Mom, I remember …
…how you loved Rogelio Dela Rosa and Carmen Rosales.
…that you were a fashionista way back in college — being the first-born among a brood of 8, you had the privilege of always having new things, and never had to wear hand-me-downs.
…how you liked wearing heels to help add precious inches to your 5’1” height.
…that you used to design and sew dresses by hand, including beautiful beaded wedding gowns, and had clients like veteran actress, Boots Anson-Roa.
…that you adored two of the most handsome (yet closeted gay) leading men of the Golden Era of Hollywood: Montgomery Clift and Rock Hudson.
… that you baked macaroon cupcakes, chiffon cakes, and apple cinnamon pies.
… that when you were a young college student in UP, renowned artist and Amorsolo’s contemporary, Ireneo Miranda (the “Dean of Filipino Cartooning”), took a liking for you (*ahem* since you apparently looked like his wife) and often invited you to model for his portraiture classes.
… that you valued the importance of reading and it was because your decision to invest in books like the Dr. Suess series and Companion Library Book Digests made a lifelong reader out of me.
… that you liked joining spelling bees in high school; and your tips on how to spell (close your eyes and ‘see’ the word; spell by syllables not by letters) were quite helpful even up to now when I teach MY students to spell.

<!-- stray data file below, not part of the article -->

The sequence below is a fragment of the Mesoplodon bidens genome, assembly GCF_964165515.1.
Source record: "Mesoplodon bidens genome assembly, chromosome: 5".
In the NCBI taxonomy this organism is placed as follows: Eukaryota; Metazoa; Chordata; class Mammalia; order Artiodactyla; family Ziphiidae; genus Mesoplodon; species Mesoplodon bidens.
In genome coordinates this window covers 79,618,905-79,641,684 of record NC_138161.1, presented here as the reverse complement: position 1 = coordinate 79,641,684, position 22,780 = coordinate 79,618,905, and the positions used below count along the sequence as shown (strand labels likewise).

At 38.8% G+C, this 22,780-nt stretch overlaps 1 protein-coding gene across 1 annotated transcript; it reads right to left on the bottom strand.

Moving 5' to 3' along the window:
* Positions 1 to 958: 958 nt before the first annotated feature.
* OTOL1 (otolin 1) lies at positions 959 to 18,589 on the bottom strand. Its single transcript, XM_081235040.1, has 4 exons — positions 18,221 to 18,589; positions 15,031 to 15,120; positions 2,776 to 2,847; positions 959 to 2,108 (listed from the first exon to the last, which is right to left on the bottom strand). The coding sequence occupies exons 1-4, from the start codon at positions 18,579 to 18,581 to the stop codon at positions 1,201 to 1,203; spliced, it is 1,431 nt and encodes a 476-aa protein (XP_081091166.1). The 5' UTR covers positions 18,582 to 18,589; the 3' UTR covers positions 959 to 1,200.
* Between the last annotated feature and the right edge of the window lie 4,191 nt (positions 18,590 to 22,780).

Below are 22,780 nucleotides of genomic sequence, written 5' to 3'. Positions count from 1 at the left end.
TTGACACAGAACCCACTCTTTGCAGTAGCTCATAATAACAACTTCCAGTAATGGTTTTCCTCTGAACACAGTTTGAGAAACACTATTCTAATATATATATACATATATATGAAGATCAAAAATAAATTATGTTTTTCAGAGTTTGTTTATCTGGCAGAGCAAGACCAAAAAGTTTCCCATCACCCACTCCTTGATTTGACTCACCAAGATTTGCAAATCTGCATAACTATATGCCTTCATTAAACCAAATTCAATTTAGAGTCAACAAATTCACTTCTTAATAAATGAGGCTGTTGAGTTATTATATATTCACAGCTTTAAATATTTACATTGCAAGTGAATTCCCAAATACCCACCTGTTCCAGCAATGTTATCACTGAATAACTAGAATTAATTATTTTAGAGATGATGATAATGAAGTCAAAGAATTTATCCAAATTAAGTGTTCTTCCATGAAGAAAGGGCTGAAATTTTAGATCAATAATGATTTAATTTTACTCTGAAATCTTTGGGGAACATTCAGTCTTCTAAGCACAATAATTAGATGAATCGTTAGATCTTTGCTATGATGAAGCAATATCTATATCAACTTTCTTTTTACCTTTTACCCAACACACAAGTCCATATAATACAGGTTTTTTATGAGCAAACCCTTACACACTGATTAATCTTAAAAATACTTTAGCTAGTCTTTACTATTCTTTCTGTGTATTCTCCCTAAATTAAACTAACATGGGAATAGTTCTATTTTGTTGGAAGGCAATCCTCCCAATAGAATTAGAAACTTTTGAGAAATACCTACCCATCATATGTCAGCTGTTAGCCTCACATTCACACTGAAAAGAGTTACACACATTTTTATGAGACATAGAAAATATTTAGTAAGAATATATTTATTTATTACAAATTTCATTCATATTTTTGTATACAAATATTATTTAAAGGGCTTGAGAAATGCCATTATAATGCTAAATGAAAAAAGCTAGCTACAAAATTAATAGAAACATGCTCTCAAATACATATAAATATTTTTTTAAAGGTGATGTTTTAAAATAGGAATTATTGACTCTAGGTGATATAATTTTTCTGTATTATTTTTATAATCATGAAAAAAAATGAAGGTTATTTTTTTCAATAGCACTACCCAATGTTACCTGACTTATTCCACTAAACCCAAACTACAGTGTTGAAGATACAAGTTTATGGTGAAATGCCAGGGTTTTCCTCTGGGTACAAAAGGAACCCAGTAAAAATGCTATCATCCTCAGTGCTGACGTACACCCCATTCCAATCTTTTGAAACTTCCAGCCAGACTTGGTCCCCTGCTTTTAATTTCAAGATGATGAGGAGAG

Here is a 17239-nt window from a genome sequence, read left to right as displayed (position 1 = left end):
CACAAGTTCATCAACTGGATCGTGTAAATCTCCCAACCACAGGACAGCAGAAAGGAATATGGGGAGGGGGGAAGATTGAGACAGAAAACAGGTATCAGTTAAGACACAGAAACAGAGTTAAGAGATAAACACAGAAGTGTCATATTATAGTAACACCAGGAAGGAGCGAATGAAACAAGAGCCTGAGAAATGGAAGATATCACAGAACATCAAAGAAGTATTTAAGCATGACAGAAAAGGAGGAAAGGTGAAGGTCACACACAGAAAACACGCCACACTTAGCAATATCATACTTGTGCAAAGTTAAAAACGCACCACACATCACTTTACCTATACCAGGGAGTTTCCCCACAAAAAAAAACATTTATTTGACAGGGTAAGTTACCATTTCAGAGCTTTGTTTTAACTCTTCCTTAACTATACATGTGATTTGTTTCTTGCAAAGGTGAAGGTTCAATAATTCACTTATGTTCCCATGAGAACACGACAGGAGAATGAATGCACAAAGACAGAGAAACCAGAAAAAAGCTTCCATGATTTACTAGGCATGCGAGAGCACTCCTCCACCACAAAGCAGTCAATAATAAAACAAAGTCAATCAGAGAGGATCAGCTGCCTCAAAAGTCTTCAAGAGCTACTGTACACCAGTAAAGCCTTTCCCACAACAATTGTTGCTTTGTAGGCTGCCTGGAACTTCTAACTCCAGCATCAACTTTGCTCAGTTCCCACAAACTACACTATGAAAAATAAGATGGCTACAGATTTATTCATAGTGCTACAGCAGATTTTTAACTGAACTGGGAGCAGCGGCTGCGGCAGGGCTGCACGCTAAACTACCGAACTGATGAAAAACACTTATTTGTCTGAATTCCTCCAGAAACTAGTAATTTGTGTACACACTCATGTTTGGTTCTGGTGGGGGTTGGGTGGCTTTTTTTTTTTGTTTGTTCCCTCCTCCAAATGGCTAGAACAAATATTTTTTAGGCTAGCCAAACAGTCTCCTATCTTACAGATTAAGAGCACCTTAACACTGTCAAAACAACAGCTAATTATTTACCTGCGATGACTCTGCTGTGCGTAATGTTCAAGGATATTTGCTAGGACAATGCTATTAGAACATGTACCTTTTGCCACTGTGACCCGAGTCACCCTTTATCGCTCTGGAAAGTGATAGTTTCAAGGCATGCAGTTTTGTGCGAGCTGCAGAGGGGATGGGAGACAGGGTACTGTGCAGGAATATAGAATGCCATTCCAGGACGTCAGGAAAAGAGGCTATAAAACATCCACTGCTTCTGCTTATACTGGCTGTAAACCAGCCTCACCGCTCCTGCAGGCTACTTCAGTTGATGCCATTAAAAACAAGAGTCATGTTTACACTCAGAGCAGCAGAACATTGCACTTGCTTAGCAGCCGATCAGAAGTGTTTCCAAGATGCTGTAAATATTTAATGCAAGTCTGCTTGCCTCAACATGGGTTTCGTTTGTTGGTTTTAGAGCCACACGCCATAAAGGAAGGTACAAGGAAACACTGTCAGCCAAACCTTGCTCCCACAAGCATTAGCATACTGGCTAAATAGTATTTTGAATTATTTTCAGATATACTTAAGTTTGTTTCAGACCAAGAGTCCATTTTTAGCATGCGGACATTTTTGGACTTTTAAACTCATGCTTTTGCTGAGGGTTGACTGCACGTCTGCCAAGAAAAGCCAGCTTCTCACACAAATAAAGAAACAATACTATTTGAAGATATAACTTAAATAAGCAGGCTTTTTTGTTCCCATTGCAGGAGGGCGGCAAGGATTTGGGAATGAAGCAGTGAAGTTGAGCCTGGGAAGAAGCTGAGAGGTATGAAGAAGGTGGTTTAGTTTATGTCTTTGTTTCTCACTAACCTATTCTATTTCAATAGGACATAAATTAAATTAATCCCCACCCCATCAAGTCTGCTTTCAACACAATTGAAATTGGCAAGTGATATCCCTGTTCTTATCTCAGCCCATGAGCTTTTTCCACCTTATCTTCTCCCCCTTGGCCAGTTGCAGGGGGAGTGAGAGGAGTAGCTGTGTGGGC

… that everyone said the same things about you… that you were the favorite niece, the favorite cousin, the favorite daughter-in-law, the favorite aunt… I of course didn’t bother to ask why. We all knew why.
… that I used to watch Nora Daza‘s cooking shows with you every Sunday morning; I found it fascinating how you would be ready with your little notebook and pen, how you would jot down the ingredients but not the directions (which you mentally noted instead)…
… how I didn’t heed your suggestions on suitable career paths for me, but now I see. Moms are always right all along.
… the shape and softness of your hands and fingers as I held them in mine, and the contours of your face since I often caressed them when I was little.
… that you were not gifted with robust health even when you were young — reminding me to not take for granted my own health – to eat healthy, to exercise more, to sleep early.
… that we had you for a such a short time — reminding me not to take for granted my own existence, my own dreams, my own time, and the people around me – to live and appreciate life fully, and to love dearly.
… that you never had the chance to enjoy your grandchildren, but if you were still here, I’m sure they would have loved you to bits because I bet you would have made an awesome grandma.
Love you, Ma, and Happy Birthday!